exchange of letters between Selver and the university from the period between May and July
1932. Selver asks the university to issue her with a certified copy of her doctoral degree, since
she had lost the original. The sender of both letters, first a postcard and then a typed letter in July,
is noted as follows: Dr. E. Selver, Zwingenberg i. H., Orbisweg, Haus Kühner. Although she was
already deregistered in Darmstadt at that time, her mother still lived there at the old address. In a
letter dated December 5, 1955 from the compensation office in Berlin, Zwingenberg on Bergstrasse
was officially determined to be Elisabeth Selver's last domestic place of residence. [14]

Part 2 of "Karl Wolfskehl's correspondence from New Zealand 1938-1948" reveals what "Haus
Kühner" is all about. In a letter from Wolfskehl to Kurt Frener dated December 18, 1947, Wolfskehl
writes: “Greet everyone you know, go to Zwingenberg to see Else Kühner, don’t you know her?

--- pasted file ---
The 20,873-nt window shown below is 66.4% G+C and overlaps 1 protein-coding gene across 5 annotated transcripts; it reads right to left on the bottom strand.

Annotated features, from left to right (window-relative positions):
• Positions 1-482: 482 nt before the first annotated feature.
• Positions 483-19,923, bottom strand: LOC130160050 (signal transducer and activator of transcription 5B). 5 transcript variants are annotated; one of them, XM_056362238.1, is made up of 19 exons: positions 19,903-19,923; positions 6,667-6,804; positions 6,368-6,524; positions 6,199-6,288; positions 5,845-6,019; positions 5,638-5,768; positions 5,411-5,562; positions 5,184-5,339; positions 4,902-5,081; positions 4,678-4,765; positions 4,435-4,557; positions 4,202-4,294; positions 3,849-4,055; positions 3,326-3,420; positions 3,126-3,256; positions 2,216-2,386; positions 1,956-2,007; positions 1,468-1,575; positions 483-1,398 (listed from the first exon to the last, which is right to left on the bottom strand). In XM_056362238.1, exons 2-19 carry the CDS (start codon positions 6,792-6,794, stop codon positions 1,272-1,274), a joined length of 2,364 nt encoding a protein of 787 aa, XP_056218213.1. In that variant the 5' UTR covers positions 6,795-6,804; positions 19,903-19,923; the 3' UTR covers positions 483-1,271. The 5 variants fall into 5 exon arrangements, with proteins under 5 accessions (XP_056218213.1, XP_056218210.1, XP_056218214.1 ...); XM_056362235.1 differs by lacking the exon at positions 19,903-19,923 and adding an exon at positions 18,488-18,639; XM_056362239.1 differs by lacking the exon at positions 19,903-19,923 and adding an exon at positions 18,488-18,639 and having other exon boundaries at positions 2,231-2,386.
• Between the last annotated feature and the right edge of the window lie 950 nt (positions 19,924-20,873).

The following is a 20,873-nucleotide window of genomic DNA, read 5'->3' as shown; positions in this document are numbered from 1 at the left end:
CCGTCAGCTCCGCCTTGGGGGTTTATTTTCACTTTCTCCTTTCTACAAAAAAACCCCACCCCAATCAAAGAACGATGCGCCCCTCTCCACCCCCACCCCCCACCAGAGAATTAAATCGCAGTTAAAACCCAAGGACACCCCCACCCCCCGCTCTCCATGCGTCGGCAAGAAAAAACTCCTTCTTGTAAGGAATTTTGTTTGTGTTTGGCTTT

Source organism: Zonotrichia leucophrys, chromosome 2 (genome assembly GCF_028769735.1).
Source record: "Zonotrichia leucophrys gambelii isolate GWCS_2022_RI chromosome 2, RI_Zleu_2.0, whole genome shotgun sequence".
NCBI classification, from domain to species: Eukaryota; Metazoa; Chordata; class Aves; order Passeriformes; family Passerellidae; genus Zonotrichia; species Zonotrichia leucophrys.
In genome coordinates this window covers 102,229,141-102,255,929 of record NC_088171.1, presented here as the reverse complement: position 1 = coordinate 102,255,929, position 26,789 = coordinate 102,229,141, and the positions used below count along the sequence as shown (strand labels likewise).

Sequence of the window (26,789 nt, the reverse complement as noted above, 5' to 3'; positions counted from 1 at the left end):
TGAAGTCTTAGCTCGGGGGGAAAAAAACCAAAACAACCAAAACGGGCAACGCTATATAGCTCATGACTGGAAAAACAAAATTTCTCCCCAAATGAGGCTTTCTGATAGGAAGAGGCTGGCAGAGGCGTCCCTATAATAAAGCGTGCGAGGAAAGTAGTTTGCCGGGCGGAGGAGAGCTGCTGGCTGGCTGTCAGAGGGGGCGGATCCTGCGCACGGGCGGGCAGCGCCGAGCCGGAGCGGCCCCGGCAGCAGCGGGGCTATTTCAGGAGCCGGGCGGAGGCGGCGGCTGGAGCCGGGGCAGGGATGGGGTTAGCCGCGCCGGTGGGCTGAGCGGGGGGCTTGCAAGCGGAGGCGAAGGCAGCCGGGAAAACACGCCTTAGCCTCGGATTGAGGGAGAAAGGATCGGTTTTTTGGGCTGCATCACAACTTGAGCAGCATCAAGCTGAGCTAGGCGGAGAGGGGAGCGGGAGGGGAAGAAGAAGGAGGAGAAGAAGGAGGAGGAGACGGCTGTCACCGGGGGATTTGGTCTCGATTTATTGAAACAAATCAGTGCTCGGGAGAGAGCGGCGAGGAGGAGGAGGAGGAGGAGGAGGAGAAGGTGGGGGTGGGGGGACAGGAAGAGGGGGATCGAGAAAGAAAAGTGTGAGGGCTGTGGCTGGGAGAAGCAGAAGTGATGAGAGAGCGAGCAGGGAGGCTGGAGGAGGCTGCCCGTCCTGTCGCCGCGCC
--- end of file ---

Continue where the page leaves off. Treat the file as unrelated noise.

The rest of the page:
Otherwise just move in with her and tell her a bit about me and that I, blind and senile with age,
simply can't write to everyone and can only laboriously get hold of a few hours a week to
dictate."[15] Else Kühner (cf. section "Stimulators and pioneers ") belonged to the circle of friends
around the families Gundolf, Wolfskehl and Selver. Gundolf mentioned her in a letter to Elisabeth
Salomon dated November 12, 1916. Kühner, who, according to Gundolf, is said to have lived in
the house at Klappacher Straße 8 in Darmstadt, is characterized by the editors of the
correspondence as follows: "Else Kühner (1870–1957 ), close friend of Ernst Gundolf, was a
teacher in Darmstadt.”[16] It is not known when Else Kühner moved to Zwingenberg, nor how
close her relationship to Elisabeth Selver was. However, it can be taken for granted that Elisabeth
Selver's friend and later husband, Heinrich (Heinz) Paul, also belonged to Kühner's circle and frequented her Between Paris and Berlin
The time at the private forest school Kaliski